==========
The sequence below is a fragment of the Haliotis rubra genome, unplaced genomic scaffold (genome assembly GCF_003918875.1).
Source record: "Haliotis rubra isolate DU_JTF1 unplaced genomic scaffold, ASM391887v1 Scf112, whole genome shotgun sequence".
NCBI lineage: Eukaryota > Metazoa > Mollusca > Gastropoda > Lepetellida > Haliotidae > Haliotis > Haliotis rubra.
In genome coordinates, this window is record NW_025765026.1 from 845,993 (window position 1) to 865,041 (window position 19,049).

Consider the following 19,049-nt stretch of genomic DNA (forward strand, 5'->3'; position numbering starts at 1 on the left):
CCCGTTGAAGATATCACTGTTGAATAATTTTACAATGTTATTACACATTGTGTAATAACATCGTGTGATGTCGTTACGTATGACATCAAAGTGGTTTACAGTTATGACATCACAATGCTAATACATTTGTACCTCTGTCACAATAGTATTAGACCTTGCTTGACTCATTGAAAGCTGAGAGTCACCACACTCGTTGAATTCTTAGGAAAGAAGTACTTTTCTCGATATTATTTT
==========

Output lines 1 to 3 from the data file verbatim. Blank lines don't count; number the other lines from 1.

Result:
The sequence below is a fragment of the Haliotis rubra genome, unplaced genomic scaffold (genome assembly GCF_003918875.1).
Source record: "Haliotis rubra isolate DU_JTF1 unplaced genomic scaffold, ASM391887v1 Scf112, whole genome shotgun sequence".
NCBI lineage: Eukaryota > Metazoa > Mollusca > Gastropoda > Lepetellida > Haliotidae > Haliotis > Haliotis rubra.